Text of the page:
"I hope Flint can become a model for lead pipe replacement in the United States," said Edwards, who recently testified before Congress about in municipal water supplies.

The task is especially difficult in Flint, because even the seemingly simple matter of locating the pipes is complicated—reports show half of the land parcels have piping of unknown origin.

In addition to lead, Virginia Tech researchers visited Flint homes and businesses in August and October to sample for Legionella bacteria—a capability Virginia Tech developed in part through the efforts of Amy Pruden, a professor of civil and environmental engineering, in association with the Institute for Critical Technology and Applied Science.

The researchers found potentially dangerous Legionella levels, substantially higher than those found in a nationwide EPA study on drinking .

"The highest levels we found were in large buildings and more moderate levels of were found in homes and small businesses," said Otto Schwake, a microbiologist and a postdoctoral associate in civil and environmental engineering. "We will go back and do additional sampling in March."

Explore further: The chemistry behind Flint's water crisis

Related Stories

The chemistry behind Flint's water crisis

February 17, 2016

When the city of Flint switched drinking water sources in 2014, it triggered a health emergency as startlingly high levels of lead turned up in the water. An article in Chemical & Engineering News (C&EN), the weekly newsmagazine ...

Q&A: Legionnaires' disease adds to water concerns in Flint

January 14, 2016

A water crisis in Flint has focused mostly on the impact of drinking supplies containing lead that had leached from old plumbing after the city switched sources to save money. But Michigan officials stunned the community ...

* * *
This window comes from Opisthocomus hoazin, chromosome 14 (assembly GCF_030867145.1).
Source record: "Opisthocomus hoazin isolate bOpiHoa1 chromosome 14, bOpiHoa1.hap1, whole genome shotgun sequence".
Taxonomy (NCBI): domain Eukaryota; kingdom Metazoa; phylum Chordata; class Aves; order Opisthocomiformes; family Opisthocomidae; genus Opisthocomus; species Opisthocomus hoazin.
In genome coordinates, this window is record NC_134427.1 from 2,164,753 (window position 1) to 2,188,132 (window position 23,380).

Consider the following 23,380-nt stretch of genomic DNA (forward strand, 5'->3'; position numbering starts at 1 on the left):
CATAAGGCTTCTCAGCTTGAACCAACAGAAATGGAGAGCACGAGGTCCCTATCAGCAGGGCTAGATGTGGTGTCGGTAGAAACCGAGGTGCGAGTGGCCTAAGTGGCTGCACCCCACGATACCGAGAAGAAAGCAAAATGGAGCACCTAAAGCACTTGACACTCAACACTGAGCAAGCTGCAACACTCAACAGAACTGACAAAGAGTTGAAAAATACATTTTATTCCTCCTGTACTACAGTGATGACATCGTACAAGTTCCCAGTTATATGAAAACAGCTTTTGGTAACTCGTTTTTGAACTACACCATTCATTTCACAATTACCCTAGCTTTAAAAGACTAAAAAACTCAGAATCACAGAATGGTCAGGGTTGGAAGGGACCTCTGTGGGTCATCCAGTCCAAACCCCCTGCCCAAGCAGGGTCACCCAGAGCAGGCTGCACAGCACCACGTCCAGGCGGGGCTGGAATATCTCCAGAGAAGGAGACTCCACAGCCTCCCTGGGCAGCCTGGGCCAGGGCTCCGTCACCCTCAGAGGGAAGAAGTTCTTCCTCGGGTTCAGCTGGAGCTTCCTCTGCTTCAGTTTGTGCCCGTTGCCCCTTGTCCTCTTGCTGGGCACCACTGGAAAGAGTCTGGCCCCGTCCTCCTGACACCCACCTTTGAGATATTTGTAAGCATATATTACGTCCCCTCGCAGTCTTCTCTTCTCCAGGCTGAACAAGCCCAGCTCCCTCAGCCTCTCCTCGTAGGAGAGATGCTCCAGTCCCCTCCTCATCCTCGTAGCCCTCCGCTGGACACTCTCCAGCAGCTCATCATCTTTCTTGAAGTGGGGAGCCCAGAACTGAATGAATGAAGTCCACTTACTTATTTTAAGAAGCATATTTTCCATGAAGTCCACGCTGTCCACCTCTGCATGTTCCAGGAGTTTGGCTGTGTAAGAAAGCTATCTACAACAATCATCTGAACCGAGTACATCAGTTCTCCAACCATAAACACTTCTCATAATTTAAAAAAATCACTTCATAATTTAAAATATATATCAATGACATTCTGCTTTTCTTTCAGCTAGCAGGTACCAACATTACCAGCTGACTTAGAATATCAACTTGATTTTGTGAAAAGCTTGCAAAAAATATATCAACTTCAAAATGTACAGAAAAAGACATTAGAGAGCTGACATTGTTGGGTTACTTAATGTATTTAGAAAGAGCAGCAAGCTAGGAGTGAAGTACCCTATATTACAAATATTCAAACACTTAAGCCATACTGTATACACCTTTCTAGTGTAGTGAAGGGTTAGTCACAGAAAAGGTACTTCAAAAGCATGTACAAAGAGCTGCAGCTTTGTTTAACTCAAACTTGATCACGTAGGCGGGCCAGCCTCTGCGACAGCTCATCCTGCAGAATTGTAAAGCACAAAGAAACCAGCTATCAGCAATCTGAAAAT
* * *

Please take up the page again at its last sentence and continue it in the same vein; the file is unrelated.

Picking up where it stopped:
Science heroes of Flint's lead water crisis

February 15, 2016

Old news, from a doc in Rome–in the second century BC, quoted by William Finnegan in the New Yorker. Finnegan's is a fine angry summary of thousands of years of accumulated medical knowledge about the evils of lead, epitomized ...

Recommended for you

Mountain glaciers shrinking across the West

October 22, 2017

Until recently, glaciers in the United States have been measured in two ways: placing stakes in the snow, as federal scientists have done each year since 1957 at South Cascade Glacier in Washington state; or tracking glacier ...

Carbon coating gives biochar its garden-greening power

October 20, 2017

For more than 100 years, biochar, a carbon-rich, charcoal-like substance made from oxygen-deprived plant or other organic matter, has both delighted and puzzled scientists. As a soil additive, biochar can store carbon and ...

Cool roofs have water saving benefits too

October 20, 2017

The energy and climate benefits of cool roofs have been well established: By reflecting rather than absorbing the sun's energy, light-colored roofs keep buildings, cities, and even the entire planet cooler. Now a new study ...


Please sign in to add a comment. Registration is free, and takes less than a minute. Read more

Click here to reset your password.
Sign in to get notified via email when new comments are made.